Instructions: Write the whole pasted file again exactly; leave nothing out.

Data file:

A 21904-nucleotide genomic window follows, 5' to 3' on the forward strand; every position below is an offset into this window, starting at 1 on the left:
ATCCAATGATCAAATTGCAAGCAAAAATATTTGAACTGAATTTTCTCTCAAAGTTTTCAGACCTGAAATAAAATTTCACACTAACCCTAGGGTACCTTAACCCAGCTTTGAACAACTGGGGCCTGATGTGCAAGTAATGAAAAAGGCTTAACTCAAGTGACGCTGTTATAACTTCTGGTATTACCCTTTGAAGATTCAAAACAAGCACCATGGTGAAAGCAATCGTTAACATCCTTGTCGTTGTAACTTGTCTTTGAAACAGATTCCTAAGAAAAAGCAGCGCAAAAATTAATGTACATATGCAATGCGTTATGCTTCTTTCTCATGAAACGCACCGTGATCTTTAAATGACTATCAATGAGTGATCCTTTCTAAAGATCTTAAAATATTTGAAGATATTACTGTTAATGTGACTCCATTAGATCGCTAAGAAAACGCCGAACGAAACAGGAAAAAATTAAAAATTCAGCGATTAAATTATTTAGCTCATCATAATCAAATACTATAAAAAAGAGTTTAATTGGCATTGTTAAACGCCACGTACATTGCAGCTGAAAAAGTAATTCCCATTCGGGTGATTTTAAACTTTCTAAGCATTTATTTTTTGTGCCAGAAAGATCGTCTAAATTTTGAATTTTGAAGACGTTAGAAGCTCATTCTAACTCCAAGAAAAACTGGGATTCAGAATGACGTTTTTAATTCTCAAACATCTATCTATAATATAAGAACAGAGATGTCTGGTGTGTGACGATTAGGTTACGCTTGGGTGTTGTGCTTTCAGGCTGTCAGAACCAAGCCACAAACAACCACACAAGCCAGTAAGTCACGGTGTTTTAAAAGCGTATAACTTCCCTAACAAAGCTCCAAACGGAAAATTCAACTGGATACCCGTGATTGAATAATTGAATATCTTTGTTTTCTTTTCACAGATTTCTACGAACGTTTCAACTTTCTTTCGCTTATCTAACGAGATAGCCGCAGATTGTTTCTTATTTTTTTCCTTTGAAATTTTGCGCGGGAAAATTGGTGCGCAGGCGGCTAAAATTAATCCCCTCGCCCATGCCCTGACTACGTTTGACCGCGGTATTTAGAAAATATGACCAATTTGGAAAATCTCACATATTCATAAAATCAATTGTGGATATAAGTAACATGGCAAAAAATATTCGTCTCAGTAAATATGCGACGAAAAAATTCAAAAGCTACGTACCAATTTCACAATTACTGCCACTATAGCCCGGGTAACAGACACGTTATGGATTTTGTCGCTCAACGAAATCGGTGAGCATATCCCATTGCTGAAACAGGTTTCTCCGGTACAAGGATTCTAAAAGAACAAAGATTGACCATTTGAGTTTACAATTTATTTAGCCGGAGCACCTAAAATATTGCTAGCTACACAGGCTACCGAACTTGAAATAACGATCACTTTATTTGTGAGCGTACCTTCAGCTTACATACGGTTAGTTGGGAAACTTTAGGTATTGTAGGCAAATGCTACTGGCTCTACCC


A 21904-nucleotide genomic window follows, 5' to 3' on the forward strand; every position below is an offset into this window, starting at 1 on the left:
ATCCAATGATCAAATTGCAAGCAAAAATATTTGAACTGAATTTTCTCTCAAAGTTTTCAGACCTGAAATAAAATTTCACACTAACCCTAGGGTACCTTAACCCAGCTTTGAACAACTGGGGCCTGATGTGCAAGTAATGAAAAAGGCTTAACTCAAGTGACGCTGTTATAACTTCTGGTATTACCCTTTGAAGATTCAAAACAAGCACCATGGTGAAAGCAATCGTTAACATCCTTGTCGTTGTAACTTGTCTTTGAAACAGATTCCTAAGAAAAAGCAGCGCAAAAATTAATGTACATATGCAATGCGTTATGCTTCTTTCTCATGAAACGCACCGTGATCTTTAAATGACTATCAATGAGTGATCCTTTCTAAAGATCTTAAAATATTTGAAGATATTACTGTTAATGTGACTCCATTAGATCGCTAAGAAAACGCCGAACGAAACAGGAAAAAATTAAAAATTCAGCGATTAAATTATTTAGCTCATCATAATCAAATACTATAAAAAAGAGTTTAATTGGCATTGTTAAACGCCACGTACATTGCAGCTGAAAAAGTAATTCCCATTCGGGTGATTTTAAACTTTCTAAGCATTTATTTTTTGTGCCAGAAAGATCGTCTAAATTTTGAATTTTGAAGACGTTAGAAGCTCATTCTAACTCCAAGAAAAACTGGGATTCAGAATGACGTTTTTAATTCTCAAACATCTATCTATAATATAAGAACAGAGATGTCTGGTGTGTGACGATTAGGTTACGCTTGGGTGTTGTGCTTTCAGGCTGTCAGAACCAAGCCACAAACAACCACACAAGCCAGTAAGTCACGGTGTTTTAAAAGCGTATAACTTCCCTAACAAAGCTCCAAACGGAAAATTCAACTGGATACCCGTGATTGAATAATTGAATATCTTTGTTTTCTTTTCACAGATTTCTACGAACGTTTCAACTTTCTTTCGCTTATCTAACGAGATAGCCGCAGATTGTTTCTTATTTTTTTCCTTTGAAATTTTGCGCGGGAAAATTGGTGCGCAGGCGGCTAAAATTAATCCCCTCGCCCATGCCCTGACTACGTTTGACCGCGGTATTTAGAAAATATGACCAATTTGGAAAATCTCACATATTCATAAAATCAATTGTGGATATAAGTAACATGGCAAAAAATATTCGTCTCAGTAAATATGCGACGAAAAAATTCAAAAGCTACGTACCAATTTCACAATTACTGCCACTATAGCCCGGGTAACAGACACGTTATGGATTTTGTCGCTCAACGAAATCGGTGAGCATATCCCATTGCTGAAACAGGTTTCTCCGGTACAAGGATTCTAAAAGAACAAAGATTGACCATTTGAGTTTACAATTTATTTAGCCGGAGCACCTAAAATATTGCTAGCTACACAGGCTACCGAACTTGAAATAACGATCACTTTATTTGTGAGCGTACCTTCAGCTTACATACGGTTAGTTGGGAAACTTTAGGTATTGTAGGCAAATGCTACTGGCTCTACCC